Sunday, May 10, 2009

Song of the Week: "It's Bad You Know", R.L. Burnside

Well, well, well. That's the phrase R.L. Burnside was known for saying before, during or after every song he played. Well, well, well. It's a rather splendid statement. So simple, so direct, so dang positive. It was very much indicative of the man himself, from what I have been able to ascertain. 

R.L. Burnside is an intriguing soul in the history of blues. A small farm owner and worker from Holly Springs, Mississippi, Burnside learned his craft from his next door neighbor, none other than Mississippi Fred McDowell. He played house parties and local juke joints for his hill country neighbors (including Junior Kimbrogh and T-Model Ford) for years in complete and beautiful obscurity. Then in 1967, a folklorist by the name of George Mitchell traveled from Memphis to the edge of the national forest in Mississippi to record a lost culture of old-school blues artists. R.L. Burnside was perhaps the best of his "finds." The recordings, made on Burnside's front porch, have been released by Fat Possum Records and are a must-own for any fan of acoustic blues. The music is enchanting and timeless. Burnside's voice welcoming and plaintive. His guitar work, snappy and inventive. He finally had some recordings, a filming session, and some local attention. It stayed that way for decades. Then the improbable happened.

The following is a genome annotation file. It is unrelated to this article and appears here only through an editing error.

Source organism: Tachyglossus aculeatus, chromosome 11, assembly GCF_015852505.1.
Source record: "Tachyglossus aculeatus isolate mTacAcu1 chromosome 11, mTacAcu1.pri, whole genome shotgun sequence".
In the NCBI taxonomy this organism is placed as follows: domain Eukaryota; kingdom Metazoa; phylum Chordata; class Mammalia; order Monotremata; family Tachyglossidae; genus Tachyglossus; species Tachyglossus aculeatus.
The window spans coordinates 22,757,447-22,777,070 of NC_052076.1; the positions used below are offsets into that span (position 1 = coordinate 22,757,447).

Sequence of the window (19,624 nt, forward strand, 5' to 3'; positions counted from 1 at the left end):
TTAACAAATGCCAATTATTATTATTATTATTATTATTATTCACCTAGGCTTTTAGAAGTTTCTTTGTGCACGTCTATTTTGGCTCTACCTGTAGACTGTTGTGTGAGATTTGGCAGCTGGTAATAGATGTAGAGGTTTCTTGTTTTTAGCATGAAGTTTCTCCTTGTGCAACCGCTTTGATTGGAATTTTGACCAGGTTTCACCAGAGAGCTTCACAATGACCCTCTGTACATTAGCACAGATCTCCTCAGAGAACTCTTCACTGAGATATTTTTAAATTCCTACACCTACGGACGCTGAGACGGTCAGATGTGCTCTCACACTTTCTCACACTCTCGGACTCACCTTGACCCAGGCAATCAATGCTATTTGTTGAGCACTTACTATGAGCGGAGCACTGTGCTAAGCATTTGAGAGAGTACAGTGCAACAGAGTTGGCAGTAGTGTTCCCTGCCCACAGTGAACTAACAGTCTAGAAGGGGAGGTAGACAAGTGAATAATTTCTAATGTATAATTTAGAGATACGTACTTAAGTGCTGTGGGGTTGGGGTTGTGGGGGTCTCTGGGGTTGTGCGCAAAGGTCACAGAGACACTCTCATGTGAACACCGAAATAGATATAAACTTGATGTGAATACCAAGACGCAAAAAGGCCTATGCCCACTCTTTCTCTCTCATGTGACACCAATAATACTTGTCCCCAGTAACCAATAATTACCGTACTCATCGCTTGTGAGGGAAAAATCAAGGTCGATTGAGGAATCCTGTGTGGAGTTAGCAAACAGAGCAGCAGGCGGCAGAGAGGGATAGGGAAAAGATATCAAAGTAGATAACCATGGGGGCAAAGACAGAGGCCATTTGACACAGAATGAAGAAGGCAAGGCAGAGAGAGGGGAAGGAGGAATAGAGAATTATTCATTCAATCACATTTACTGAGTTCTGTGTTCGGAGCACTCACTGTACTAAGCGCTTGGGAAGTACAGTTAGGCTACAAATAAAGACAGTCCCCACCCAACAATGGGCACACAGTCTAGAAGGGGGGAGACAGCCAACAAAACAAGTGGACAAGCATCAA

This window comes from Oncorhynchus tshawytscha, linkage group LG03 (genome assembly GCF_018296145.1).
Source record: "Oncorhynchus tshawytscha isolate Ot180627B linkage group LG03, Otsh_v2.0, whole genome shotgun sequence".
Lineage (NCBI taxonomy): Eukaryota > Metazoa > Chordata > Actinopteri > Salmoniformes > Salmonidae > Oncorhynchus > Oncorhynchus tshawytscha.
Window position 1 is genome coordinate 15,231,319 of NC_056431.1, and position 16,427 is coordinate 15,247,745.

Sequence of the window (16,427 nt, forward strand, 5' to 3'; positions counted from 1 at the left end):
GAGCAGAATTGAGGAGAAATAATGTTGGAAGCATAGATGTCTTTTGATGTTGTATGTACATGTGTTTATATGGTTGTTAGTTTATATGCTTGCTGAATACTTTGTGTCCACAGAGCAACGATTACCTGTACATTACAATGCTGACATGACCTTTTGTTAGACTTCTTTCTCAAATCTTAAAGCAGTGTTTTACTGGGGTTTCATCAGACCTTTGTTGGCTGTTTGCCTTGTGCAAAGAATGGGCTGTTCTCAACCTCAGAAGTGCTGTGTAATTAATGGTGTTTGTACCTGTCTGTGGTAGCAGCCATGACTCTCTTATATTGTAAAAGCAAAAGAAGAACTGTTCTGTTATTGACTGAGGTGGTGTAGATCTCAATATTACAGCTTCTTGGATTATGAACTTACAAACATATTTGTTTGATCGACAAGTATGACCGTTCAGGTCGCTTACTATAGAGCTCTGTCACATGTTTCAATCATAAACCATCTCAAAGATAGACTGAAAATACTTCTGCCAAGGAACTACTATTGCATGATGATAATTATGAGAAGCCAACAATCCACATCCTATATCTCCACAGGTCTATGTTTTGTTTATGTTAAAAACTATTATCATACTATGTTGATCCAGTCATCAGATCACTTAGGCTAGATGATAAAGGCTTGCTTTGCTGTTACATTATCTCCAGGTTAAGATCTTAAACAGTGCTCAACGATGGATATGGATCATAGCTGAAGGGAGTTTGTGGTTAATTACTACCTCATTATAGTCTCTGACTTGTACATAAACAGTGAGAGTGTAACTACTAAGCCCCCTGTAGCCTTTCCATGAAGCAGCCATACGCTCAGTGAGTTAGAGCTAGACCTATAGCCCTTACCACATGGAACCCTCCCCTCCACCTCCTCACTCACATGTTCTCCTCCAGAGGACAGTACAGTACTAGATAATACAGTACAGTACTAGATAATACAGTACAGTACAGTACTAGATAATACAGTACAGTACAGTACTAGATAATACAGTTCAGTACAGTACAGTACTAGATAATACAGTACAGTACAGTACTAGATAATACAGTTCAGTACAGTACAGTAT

Fat Possum Records signed Burnside and recorded a number of albums with the aging farmer/bluesman. Then, around the late 90's, musician John Spencer did a pilgrimage to Burnside's musical backyard and recorded an album with him entitled Ass Pocket Full of Whiskey. Burnside's hypnotic hill country blues, by now electrified, was a strange but intriguing mix with Spencer's more avant garde punk inflected style. More young, white blues enthusiasts were now sitting at Burnside's feet. Namely, Akron, Ohio's The Black Keys who were picking up on Burnside's catchy melodies and heavy riffs.

The next time Burnside sauntered into the studio, the lads at Fat Possum had a radical idea...totally rethink the blues and market to this new punk/blues crowd that looked to the quiet farmer from Holly Springs as their disciple. The affable Burnside was up for it and, with his young grandson Cedric and long time guitarist Kenny Brown, he laid down some hard core hill country blues.  The producers and engineers then broke it all down and built it back up. The result, like the record, was mixed...and the reception was the same. Then, just as it seemed like the experiment may have failed, another funny thing happened, the cats on the Class-A show, The Sopranos, picked up one of the songs from the album and featured it prominently in one of their episodes. Suddenly, at 60+ years of age, Burnside had a new audience. Suddenly he was a badge of hipness for the PBR drinking, trucker-hat hipsters that were in constant search for the next cool thing. Burnside was as hip as a western shirt with snap buttons, Pabst Blue Ribbon from a can, and tattoos of Betty Paige.